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From manual to automatic

July 22, 2011

Every well seasoned tester knows the advantages and disadvantages that manual/semi-manual and automatic tests have when compared to each other. A manual test is easy to create, just a few simple words and you have your test. Automatic tests allow you to (almost) fire and forget about them with your only concern being the PASS/FAIL at the end. A semi-manual test is a funny hybrid of the two, usually only used in a situation where a fully automated test is almost physically impossible (e.g. verifying screenshots and tests involving peripherals). Manual tests are not good in situations where the same test must be run many times across a large number of configurations. This is exactly what we have in hardware certification, where we must run tests across ~100 systems on a very regular basis. To this end we’ve been taking the opportunity this development cycle to update some of our older tests to be more automated.

One of the tests that I updated was one which would cycle through available resolutions on the system (using the xrandr tool) and request the tester to verify that they all looked okay with no graphical corruption. This is the sort of test that is fine when someone is running the tests on a one-off basis, it’s not so good when one tester needs to supervise 50+ systems during a certification run. One of the main problems is that it causes too much context switching, with the tester constantly needing to keep an eye on all the systems to see if they’ve reached this test yet. Obviously, it being a graphical test, it’s difficult to do fully automated verification so a compromise needed to be reached. The solution I came up with was to integrate screen capture into the test and then upload these screens in a tgz file as an attachment with the test submission. Everything going well, the tester can sit down at their own computer and go through the screens and confirm they’re okay. In fact the person verifying the screens doesn’t even need to be in the lab! The task can be distributed amongst any number of people, anywhere in the world.

Another test that looked like a prime candidate for automation was one for testing the functioning of the wireless card before and after suspending the system. Previously the test case was:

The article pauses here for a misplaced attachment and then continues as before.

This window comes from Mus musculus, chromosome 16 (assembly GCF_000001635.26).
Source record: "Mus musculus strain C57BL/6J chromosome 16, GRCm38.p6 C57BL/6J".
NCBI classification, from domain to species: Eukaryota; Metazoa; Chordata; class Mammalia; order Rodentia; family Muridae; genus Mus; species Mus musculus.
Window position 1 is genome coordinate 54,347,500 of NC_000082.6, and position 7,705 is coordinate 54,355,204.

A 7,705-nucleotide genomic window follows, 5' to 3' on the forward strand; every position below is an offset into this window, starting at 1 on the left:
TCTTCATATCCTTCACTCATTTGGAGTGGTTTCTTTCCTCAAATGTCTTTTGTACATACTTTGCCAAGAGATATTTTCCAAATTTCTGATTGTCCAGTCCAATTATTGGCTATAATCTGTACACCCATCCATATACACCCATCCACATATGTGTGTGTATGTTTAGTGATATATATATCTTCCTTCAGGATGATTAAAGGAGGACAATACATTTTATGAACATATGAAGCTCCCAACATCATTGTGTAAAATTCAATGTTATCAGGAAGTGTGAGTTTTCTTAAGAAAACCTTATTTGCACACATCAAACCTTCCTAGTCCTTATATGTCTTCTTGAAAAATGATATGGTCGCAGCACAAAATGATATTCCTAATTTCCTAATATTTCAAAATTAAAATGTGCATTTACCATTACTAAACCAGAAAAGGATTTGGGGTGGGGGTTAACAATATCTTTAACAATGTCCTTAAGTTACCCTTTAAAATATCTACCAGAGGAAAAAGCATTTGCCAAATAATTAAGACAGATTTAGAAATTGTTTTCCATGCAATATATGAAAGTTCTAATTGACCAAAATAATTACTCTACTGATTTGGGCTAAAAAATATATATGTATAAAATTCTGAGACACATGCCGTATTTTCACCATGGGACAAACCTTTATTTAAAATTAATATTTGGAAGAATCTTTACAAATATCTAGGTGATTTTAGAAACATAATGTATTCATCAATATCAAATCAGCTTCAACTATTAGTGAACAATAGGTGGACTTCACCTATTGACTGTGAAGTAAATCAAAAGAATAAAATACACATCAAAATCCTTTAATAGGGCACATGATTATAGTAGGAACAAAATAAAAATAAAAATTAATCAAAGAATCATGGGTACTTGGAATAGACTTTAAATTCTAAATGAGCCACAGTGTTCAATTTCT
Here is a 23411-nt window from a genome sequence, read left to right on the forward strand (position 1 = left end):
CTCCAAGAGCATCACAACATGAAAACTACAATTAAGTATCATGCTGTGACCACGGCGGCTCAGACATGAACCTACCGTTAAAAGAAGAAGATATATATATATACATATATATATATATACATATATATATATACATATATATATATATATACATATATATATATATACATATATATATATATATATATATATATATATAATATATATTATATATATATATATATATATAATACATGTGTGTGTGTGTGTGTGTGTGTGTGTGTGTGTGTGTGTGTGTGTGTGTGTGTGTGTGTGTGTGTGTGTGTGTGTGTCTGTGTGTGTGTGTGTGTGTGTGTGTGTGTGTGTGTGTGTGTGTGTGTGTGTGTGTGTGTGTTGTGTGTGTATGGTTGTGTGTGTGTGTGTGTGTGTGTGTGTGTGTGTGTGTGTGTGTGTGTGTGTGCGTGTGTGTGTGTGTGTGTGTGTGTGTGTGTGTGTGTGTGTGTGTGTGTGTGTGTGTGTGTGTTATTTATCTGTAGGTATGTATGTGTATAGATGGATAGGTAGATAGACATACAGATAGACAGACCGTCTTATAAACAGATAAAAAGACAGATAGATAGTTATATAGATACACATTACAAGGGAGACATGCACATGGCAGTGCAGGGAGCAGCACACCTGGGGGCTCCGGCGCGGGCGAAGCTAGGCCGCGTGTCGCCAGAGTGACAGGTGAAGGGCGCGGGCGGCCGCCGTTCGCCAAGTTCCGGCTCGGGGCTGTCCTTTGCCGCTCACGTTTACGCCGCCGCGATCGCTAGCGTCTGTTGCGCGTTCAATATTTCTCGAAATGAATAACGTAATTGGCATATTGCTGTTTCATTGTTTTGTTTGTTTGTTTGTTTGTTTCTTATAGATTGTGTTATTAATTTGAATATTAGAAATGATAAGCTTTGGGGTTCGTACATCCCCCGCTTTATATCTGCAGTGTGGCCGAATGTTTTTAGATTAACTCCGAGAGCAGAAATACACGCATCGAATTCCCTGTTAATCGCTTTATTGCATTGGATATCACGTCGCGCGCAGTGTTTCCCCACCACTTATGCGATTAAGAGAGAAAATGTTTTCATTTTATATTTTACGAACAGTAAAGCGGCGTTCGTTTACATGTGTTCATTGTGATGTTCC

– Disconnect the wireless interface.
– Reconnect and ensure you’re online.
– Suspend the system.
– Repeat the first two steps

This was all specified to be done manually. I am currently updating this test to use nmcli to make sure a connection can be made, then disconnect and reconnect just as would happen if the tester did the steps manually using nm-applet. The one thing I haven’t got down pat yet is connecting to a wireless network where a connection didn’t exist before. This step may be optional as it could be expected that the tester will do this manually at some point during the setup of the tests and we can trust a connection to be available already. This will mean this test has gone from manual to fully automated and hopefully should shave potentially some significant number of minutes off the whole test run!

Saving time on our existing tests will allow us to introduce new tests where appropriate, so we’re able to provide even more thorough certification testing.

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Ubuntu Bug Control Membership

July 7, 2011

I attended a company rally in Dublin last week so didn’t get around to blogging, but having received some good news just yesterday I though I’d make a posting about it.

After the Ubuntu Developer Summit in Budapest one of the objectives I set for myself this year was to become more active in the Ubuntu community. Being a QA person, one of the most obvious routes was through the well structured bug handling initiatives that the community has in place (thus my posting about the Bug Squad and bug days). To this end I’ve devoted what spare time I have to these initiatives. Apart from Bug Days I also take part in the 5-a-day program which encourages participants to update five bugs a day (by commenting, changing status or updating titles – anything that could be construed as a valuable change to a bug). This is going pretty well and I’m on a 3-week streak of fulfilling my 5-a-day quota (according to the 5-a-day report).

As a result of all this activity I’d gathered enough experience (and evidence of that experience) to file an application for the ubuntu-bug-control team in Launchpad, who have permission to change bug Importance and set the status to ‘Triaged’. This involved testifying to having read some documentation and then providing some example bugs to demonstrate that I understood the bug triage process. It took a week and a half to get enough positive responses (two) to have my application accepted, but as of yesterday I am officially a member of ubuntu-bug-control!